The other top-performing hospitals identified by UHC were Brigham and Women's Hospital in Boston, the University of Wisconsin Hospital and Clinic in Madison, Wis., the Mayo Clinic in Rochester, Minn., and Truman Medical Center in Kansas City, Mo. Results of the study were shared at UHC's 6th annual Quality and Safety Forum in Scottsdale, Ariz., on September 22. UHC, based in Oak Brook, Ill., is an alliance of 92 academic medical centers that offers its members specific programs and services to improve clinical and operational performance.
Unlike other reviews of hospitals that take into account reputation, the UHC study is completely objective; it's based entirely on patient-level outcomes data, measuring patient safety, mortality, efficiency and equity of care. The UHC study estimated that if a middle or average performing hospital made the improvements necessary to become a top performing hospital, about 150 lives would be save each year.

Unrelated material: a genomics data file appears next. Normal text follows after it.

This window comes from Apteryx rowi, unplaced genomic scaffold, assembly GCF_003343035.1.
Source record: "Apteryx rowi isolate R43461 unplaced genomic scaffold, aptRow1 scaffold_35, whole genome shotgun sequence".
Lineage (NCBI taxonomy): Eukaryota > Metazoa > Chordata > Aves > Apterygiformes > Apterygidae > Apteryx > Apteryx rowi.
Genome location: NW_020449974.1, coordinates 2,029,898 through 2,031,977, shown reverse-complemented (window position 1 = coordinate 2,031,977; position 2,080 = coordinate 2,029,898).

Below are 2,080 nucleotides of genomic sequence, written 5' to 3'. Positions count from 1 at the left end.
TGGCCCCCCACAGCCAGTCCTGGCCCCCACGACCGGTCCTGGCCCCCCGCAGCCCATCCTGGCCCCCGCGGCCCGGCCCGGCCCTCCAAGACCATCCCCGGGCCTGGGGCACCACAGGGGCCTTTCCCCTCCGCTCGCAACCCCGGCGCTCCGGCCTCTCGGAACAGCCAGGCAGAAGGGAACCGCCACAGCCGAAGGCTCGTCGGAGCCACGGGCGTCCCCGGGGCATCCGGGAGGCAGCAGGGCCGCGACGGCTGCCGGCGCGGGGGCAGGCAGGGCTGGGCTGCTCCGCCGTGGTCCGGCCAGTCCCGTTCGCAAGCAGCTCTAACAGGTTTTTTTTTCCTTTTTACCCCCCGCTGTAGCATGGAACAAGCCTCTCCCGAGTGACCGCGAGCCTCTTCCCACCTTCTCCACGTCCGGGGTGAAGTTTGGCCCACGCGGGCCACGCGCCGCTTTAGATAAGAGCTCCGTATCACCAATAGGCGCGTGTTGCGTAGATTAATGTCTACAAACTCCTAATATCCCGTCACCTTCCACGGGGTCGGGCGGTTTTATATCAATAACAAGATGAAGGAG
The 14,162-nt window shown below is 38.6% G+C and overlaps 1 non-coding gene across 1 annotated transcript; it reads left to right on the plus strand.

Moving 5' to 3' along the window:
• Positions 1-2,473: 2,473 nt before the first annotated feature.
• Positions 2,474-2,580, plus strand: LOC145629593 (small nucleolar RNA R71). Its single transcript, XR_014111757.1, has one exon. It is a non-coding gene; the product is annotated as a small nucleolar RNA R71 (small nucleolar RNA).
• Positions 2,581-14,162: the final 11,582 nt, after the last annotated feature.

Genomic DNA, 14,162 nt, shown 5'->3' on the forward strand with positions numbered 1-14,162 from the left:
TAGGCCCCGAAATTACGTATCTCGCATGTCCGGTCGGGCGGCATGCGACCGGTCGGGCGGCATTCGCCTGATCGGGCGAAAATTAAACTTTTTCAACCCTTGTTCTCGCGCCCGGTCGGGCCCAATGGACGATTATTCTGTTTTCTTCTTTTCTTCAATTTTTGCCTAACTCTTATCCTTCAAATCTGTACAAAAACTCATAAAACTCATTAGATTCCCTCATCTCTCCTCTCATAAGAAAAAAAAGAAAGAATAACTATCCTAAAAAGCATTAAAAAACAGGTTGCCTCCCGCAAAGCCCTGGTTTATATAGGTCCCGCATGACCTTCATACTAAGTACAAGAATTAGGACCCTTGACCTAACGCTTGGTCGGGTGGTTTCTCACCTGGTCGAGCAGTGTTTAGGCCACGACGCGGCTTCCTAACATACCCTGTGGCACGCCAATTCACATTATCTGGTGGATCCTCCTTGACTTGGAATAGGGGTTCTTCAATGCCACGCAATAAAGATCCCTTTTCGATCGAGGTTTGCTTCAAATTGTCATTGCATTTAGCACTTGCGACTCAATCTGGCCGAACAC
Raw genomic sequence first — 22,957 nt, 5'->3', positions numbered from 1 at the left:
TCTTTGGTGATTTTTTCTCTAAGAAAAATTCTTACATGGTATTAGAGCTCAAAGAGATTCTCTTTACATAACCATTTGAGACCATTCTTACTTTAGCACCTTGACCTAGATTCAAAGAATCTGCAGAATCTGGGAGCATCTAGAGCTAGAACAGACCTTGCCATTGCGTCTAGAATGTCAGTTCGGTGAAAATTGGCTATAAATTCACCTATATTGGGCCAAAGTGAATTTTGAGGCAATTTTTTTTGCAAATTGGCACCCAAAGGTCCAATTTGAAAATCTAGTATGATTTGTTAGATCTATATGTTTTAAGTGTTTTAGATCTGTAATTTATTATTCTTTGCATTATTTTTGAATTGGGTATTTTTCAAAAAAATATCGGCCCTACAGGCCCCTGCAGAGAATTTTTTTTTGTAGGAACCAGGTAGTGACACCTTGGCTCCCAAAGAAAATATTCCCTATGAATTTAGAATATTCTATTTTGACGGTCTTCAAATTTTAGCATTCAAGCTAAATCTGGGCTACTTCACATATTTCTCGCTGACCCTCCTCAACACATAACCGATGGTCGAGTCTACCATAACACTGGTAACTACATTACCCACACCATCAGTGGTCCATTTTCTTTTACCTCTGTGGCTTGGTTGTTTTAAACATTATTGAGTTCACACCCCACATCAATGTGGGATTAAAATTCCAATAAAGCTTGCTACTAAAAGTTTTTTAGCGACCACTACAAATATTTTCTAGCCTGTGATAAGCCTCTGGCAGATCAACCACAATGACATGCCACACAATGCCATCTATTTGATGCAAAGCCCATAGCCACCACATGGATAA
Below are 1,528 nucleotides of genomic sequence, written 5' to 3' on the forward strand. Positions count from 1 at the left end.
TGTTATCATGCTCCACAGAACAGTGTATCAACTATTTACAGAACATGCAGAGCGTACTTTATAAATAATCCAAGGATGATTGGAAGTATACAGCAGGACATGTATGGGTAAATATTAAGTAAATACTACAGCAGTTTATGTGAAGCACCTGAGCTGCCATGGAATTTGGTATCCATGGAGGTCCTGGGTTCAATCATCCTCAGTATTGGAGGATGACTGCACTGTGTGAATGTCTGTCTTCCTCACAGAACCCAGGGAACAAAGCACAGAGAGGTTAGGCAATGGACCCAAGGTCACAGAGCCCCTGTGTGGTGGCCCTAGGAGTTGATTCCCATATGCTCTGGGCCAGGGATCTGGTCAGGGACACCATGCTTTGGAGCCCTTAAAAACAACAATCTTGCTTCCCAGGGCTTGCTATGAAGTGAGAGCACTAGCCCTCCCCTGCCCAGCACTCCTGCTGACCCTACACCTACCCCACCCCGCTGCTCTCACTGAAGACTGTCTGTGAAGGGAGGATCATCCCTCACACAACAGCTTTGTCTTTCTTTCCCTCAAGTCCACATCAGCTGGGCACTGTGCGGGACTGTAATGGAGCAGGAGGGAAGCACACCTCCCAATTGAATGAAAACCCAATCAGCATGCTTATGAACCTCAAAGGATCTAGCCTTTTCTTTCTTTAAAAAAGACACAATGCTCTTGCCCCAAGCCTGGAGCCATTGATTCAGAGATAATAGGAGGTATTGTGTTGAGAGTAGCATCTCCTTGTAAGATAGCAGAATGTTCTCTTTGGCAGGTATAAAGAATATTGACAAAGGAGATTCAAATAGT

The study, which involved some of the nation's finest academic medical centers, was designed to identify the organizational and cultural factors that contribute to superior patient care. The first step involved a rigorous review of safety and quality measures X including JCAHO core measures X of the 79 participating member institutions. Based on that initial review, UHC chose to visit three institutions whose data indicated they were ranked in the top percentile of academic health centers in terms of safety, quality and outcomes, as well as three institutions with average or middle rankings in these areas. Neither the institutions nor the UHC survey teams were aware of the rankings. The Rush site visit took place in July.
During the site visits, several key themes emerged among the top performers, according to the UHC. These them
Contact: John Pontarelli
Rush University Medical Center